Submission from the Islamic Human Rights
1. The Islamic Human Rights Commission welcomes
the introduction of the Religious Offences Bill in January 2002
by Lord Avebury in the House of Lords. We agree that the current
blasphemy offences are outdated and recommend that the relevant
provisions are altered and/or refined to protect religions from
vilification. We wholly endorse the creation of a new offence
of incitement to religious hatred.
2. The Islamic Human Rights Commission agrees
that the current offence of blasphemy that exclusively applies
to the Christian religion is outdated and its practise has been
3. There have only been two private prosecutions
since 1921. The prosecution of Gay News by Mary Whitehouse
in 1976 and the Salman Rushdie affair. The Home Office adoption
of the 1985 proposals by the Law Commission not to seek state
prosecution for blasphemy shows that much weight is not attached
to the offence. Therefore there appears no reason to retain this
outdated offence in its current form on the statute books.
4. However, we must accept the concept of
religious sensitivity in today's society and thus there still
remains the need to protect religions from vilification. While
an offence of blasphemy as it is currently defined hampers the
right to free speech, the absence of any legislation regulating
abuse towards religions would infringe on the right to religion.
A balance needs to be drawn between the two rights while on the
one hand allowing room for intellectual disagreement and on the
other hand provide protection against abuses towards one's faith.
It is necessary to protect and promote tolerance towards a multi-faith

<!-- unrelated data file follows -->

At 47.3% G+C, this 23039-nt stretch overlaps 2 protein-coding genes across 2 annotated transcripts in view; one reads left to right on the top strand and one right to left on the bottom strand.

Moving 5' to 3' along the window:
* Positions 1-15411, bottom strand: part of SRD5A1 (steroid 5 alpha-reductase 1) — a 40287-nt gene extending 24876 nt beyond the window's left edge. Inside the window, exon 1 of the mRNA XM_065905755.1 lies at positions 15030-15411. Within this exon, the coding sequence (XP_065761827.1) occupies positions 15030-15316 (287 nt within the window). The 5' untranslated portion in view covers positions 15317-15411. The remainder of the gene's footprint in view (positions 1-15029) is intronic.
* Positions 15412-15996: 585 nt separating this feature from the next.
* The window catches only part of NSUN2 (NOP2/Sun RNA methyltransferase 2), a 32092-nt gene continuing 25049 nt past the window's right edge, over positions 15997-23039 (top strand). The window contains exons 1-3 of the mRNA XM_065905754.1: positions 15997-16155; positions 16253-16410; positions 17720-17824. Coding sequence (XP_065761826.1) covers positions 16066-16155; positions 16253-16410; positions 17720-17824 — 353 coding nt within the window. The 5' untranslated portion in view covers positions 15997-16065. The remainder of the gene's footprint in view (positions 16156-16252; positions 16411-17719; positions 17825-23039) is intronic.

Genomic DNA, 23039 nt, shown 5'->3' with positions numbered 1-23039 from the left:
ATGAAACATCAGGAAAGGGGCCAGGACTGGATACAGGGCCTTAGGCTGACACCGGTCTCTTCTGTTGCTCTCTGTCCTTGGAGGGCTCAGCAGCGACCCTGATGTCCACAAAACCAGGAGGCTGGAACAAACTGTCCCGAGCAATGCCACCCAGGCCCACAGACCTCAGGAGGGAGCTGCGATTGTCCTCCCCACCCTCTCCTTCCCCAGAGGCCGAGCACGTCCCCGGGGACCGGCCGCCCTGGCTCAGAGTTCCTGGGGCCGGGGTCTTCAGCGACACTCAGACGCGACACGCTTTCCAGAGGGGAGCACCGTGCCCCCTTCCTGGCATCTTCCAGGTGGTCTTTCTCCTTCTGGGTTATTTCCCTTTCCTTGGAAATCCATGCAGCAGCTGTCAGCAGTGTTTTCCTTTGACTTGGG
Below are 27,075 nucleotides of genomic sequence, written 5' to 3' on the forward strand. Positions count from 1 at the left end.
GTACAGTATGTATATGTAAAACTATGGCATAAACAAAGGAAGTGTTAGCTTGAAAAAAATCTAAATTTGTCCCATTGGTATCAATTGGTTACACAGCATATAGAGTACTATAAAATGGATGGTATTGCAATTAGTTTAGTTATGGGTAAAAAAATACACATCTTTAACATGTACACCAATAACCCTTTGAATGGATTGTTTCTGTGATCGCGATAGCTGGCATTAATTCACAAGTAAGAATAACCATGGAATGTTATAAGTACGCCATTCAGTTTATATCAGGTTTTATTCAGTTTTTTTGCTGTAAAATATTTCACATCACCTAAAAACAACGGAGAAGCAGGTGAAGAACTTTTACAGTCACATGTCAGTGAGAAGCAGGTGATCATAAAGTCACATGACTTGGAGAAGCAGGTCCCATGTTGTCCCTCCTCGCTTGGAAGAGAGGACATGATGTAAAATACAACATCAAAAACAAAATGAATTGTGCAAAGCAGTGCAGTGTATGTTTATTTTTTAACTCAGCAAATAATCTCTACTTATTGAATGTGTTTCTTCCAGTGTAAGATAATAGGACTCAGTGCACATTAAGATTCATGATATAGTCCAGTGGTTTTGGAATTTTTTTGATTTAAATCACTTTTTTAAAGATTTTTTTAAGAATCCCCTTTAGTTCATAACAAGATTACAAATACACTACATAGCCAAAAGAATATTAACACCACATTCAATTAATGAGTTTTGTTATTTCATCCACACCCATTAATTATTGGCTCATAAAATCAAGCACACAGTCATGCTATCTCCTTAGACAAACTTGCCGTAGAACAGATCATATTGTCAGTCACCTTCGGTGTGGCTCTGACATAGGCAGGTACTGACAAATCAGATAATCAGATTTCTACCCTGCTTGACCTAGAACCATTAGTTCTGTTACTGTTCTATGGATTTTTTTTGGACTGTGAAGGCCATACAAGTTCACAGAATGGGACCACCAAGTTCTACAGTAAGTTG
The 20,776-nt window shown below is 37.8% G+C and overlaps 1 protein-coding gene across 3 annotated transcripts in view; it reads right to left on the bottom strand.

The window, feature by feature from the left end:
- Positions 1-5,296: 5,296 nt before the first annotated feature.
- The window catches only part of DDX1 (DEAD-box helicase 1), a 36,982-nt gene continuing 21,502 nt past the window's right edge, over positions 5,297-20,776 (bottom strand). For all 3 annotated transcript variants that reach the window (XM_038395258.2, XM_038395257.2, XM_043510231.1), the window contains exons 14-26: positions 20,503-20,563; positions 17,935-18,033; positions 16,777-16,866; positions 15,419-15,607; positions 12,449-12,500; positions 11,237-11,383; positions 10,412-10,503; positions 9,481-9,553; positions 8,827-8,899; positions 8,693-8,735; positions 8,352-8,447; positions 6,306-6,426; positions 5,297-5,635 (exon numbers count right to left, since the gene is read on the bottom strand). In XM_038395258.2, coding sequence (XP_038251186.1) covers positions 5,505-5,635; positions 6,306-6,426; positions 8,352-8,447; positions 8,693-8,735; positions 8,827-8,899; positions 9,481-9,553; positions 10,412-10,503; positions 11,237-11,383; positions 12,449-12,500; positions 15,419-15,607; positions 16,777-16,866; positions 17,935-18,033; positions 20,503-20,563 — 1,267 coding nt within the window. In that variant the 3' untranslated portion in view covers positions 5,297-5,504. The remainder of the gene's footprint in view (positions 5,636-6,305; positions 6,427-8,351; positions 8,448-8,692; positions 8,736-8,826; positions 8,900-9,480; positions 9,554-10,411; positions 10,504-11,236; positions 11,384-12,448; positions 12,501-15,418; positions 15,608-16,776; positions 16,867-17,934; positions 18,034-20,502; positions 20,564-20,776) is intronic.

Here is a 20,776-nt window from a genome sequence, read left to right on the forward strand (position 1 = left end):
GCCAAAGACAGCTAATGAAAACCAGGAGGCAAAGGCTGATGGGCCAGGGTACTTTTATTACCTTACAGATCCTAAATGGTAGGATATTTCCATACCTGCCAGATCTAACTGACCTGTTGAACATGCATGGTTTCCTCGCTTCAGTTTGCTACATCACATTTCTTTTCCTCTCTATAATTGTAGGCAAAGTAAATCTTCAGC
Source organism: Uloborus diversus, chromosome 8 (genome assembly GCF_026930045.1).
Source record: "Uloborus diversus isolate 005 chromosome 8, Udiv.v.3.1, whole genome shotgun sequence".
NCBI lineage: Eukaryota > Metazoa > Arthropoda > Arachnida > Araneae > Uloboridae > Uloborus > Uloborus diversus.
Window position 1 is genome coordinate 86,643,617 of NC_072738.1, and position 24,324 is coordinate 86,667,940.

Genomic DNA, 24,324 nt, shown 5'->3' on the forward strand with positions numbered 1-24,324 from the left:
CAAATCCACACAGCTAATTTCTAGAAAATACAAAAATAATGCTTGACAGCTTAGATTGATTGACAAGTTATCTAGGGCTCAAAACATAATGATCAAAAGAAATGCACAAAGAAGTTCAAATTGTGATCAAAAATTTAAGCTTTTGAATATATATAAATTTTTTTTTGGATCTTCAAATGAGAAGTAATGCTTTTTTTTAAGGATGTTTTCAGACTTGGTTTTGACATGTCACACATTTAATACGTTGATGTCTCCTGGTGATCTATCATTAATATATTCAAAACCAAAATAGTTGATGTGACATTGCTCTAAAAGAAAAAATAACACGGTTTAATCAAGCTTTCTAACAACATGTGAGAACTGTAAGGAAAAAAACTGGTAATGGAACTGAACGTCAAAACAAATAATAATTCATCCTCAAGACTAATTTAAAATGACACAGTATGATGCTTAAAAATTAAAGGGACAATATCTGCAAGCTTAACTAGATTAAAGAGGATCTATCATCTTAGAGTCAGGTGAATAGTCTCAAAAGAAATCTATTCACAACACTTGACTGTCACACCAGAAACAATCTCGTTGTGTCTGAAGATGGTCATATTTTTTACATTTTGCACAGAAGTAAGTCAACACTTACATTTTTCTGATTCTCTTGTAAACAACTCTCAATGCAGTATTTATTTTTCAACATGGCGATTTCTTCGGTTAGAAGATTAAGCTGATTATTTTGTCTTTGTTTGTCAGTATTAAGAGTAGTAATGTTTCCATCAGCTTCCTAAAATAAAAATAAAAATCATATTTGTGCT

5. On this basis, we put forward the recommendation
for the retention of the provision but with a narrower definition
than the "broader" blasphemy offences that currently
exist to only offer protection against vilification.
6. The Islamic Human Rights Commission wholly
endorses the proposal to extend the offence of incitement to racial
hatred to cover incitement to religious hatred.
7. The extraordinary anti-Muslim backlash
felt by the Muslim community after the events of September 11
served to highlight deficiencies in the law with regards to protecting
the Muslim community from hate crimes.
8. The IHRC report entitled "Islamophobia:
The New Crusade" gives an overview of the rise of this new
phenomenon from international politics to schools and universities.
9. "The Hidden Victims of September
11: The Backlash against Muslims in the UK" looks at the
number and nature of attacks against Muslims since September 11.
Seventy-five percent of all hate crimes go unreported, so the
incidents that are referred to in the reports represent only the
tip of the ice-berg of the wave of hostility experienced by Muslims
in the UK. The type of treatment ranged from written and verbal
abuse, psychological harassment and pressure, discrimination at
work and school to serious crimes of violencefrom pushing,
shoving, being spat at to violent attacks leaving victims hospitalisedwhich
constituted 58 percent of incidents reported.
10. Current race relations legislation is
inadequate in protecting Muslims and operates on a discriminatory
basis, its application being of a selective nature. Jews, Sikhs
and Rastafarians fall into the definition of racial or ethnic
groups and are provided adequate protection against discrimination
while the same level of protection is denied to Muslims. We welcome
the Government's recognition of the need to protect all religions
against hate crimes and to finally provide them with the same
level of protection that had been given to other groups under
racial hatred legislation.
11. The offence of "Incitement to religious
hatred" should be defined as hatred against a group of persons
defined by reference to their religion or belief or perceived
religion or belief. Although Article 9 of the ECHR encompasses
both religious and non-religious rights, this particular Bill
is aimed at religious offences. So we recommend that the focus